The Future of Internationalization Partnership
CIHE is working with the Ontario Institute of Studies in Education (OISE) at the University of Toronto and the International Association of Universities (IAU) to chart the future of internationalization post-pandemic. This multi-year, mixed-methods research project funded by the Social Science and Humanities Research Council of Canada will identify innovative practices in response to the ongoing crisis and expand a network of international scholars and practitioners dedicated to exploring future possibilities for sustainable, ethical and equitable internationalization. Maia Gelashvili, Lizhou Wang, Gerardo Blanco, Rebecca Schendel, and Hans de Wit are among the CIHE staff supporting this project.
Higher Education Quality Amid Disruption
While disruptive change in higher education has been at times romanticized, in actuality, higher education leaders are frequently working toward managing, or at least containing, disruption as they seek to maintain and even improve quality. Disruptions to higher education can take the form of social unrest, public health emergencies, armed conflict, political transition, economic crises–not to mention climate change. This project aims to learn from adaptations to quality assurance practices and assumptions amid specific disruptions in global settings. By comparing and contrasting approaches and perspectives in diverse settings, this project distills principles of good practice that can inform responses to disruptions in different settings. Tessa DeLaquill, Maia Gelashvili, and Gerardo Blanco are CIHE staff members involved in this project.
Academic Excellence Initiatives around the World
In recent years, many countries have sponsored academic excellence initiatives (AEIs), aimed at improving their research universities. China has had the largest such program over a period of several decades and has spent billions of dollars. Other countries, including Germany, France, South Korea, Denmark and others, have also sponsored AEIs. This collaborative project, which aims to capture some of the similarities and differences in the approaches taken by different AEIs, is co-directed by Philip Altbach, Jamil Salmi and Maria Yudkevich.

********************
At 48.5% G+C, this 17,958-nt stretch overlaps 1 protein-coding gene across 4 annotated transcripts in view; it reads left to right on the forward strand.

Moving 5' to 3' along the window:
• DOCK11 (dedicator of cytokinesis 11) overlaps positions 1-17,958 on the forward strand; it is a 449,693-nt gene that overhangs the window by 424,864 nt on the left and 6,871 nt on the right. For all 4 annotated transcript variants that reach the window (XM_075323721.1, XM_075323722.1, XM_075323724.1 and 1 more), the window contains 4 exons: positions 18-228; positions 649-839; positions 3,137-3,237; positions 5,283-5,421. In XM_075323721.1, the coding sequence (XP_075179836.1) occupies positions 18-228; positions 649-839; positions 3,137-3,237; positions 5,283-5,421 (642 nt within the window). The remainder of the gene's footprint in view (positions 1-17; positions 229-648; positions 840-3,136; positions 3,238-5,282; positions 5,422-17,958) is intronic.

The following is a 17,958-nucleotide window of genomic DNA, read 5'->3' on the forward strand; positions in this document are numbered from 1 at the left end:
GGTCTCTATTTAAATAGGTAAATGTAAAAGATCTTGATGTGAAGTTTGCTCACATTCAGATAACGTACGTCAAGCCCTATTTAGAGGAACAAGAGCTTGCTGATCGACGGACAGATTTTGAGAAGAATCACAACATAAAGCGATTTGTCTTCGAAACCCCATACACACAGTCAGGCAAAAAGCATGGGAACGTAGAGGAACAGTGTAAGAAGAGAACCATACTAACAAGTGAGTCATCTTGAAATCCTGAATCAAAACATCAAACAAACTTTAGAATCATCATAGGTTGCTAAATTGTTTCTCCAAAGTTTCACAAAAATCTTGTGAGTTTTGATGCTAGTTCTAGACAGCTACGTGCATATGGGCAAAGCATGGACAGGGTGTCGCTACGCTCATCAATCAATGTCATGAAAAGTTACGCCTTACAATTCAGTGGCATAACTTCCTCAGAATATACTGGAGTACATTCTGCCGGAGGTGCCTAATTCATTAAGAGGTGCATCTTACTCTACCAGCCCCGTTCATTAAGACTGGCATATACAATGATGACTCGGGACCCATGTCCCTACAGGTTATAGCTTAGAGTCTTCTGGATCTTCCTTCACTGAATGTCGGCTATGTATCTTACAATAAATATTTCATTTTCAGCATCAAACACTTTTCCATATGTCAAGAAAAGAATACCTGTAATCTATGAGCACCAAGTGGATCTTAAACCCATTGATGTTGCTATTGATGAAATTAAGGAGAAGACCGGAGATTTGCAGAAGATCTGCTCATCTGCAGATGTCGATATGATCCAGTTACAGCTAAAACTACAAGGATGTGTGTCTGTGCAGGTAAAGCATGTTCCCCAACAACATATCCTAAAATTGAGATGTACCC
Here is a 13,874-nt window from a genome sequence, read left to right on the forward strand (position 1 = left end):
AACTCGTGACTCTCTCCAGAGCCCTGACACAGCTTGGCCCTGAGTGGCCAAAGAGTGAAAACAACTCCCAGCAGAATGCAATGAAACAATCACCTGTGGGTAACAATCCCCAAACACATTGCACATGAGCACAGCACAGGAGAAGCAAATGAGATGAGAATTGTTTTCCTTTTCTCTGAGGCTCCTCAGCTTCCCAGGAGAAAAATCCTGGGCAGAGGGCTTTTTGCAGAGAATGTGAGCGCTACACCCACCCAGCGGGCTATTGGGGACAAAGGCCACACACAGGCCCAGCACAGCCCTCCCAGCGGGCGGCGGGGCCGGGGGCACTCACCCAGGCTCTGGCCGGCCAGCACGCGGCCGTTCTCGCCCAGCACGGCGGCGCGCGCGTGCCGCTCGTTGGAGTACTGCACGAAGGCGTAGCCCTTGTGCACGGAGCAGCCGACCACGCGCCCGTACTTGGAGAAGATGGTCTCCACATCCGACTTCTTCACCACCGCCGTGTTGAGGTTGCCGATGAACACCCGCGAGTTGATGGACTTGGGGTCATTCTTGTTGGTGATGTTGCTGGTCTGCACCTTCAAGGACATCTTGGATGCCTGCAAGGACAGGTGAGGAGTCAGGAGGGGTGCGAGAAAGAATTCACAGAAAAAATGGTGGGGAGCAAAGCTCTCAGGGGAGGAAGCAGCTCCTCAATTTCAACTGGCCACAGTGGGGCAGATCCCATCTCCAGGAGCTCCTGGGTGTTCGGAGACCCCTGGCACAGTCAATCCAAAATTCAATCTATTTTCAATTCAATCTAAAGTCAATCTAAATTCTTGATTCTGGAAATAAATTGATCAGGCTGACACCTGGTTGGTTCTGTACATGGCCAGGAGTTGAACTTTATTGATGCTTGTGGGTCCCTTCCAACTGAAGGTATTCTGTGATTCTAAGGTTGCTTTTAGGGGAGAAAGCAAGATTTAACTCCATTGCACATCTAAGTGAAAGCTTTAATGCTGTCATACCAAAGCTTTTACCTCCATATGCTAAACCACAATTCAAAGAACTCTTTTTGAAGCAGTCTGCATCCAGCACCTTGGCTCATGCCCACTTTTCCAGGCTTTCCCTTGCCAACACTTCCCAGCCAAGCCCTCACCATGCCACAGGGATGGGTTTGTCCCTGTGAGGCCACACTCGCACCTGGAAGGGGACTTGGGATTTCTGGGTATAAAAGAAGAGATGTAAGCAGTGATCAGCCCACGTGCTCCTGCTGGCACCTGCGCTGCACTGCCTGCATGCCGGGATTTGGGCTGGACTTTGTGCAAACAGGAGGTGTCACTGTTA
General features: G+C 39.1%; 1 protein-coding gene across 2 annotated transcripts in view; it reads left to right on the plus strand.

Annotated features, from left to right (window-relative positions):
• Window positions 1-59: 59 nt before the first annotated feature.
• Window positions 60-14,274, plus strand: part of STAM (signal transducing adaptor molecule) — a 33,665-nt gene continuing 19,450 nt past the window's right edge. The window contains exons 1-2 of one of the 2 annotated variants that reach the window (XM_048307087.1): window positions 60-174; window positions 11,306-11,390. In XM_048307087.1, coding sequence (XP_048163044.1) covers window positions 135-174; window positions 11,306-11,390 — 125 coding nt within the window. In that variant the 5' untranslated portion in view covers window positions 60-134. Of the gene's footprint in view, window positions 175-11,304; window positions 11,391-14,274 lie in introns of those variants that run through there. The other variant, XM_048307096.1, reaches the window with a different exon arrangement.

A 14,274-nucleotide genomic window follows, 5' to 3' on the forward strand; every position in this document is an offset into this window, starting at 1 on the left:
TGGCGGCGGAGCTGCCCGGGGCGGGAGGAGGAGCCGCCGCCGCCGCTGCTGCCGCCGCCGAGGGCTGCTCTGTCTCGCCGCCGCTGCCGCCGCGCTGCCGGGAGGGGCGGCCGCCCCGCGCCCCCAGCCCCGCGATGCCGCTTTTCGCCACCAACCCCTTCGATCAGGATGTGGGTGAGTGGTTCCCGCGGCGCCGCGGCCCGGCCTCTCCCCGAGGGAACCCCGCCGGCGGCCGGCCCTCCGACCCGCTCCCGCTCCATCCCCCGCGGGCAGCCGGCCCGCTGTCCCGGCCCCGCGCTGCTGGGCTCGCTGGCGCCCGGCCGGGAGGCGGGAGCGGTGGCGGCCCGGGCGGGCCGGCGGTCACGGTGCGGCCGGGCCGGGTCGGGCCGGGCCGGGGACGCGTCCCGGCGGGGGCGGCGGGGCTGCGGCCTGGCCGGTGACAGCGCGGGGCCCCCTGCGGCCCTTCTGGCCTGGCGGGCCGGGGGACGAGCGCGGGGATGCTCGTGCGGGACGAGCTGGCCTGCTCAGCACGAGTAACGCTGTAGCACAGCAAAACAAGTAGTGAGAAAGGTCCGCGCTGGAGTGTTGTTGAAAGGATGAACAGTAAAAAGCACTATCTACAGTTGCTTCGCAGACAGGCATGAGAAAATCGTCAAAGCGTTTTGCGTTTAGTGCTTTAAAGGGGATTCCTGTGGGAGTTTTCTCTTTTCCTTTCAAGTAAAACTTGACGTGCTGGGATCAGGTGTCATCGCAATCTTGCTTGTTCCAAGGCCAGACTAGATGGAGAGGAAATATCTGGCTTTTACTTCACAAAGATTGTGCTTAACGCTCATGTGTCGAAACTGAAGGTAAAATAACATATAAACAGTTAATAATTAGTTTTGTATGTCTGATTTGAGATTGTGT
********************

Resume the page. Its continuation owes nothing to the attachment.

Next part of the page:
Mapping the landscape of support to higher education in low- and middle-income contexts
In recent decades, there have been significant changes that have affected the flows of funding to support higher education systems and institutions in low- and middle-income contexts. This project seeks to capture some of these changes, not by focusing primarily on the "who" (i.e. in identifying who is involved in supporting higher education in low- and middle-income contexts), but by foregrounding the “what,” the “why,” and the “how” - that is, by seeking to understanding the range of modalities through which financial support is provided to higher education systems in such contexts (what), the rationales that drive the different donors involved (why) and the ways in which major donors to higher education understand the support that they provide and view their work vis-a-via other significant donors in this space (how). This project involves researchers from both CIHE (Rebecca Schendel and Tessa DeLaquil) and the Centre for Global Higher Education in the UK (Tristan McCowan and Lee Rensimer).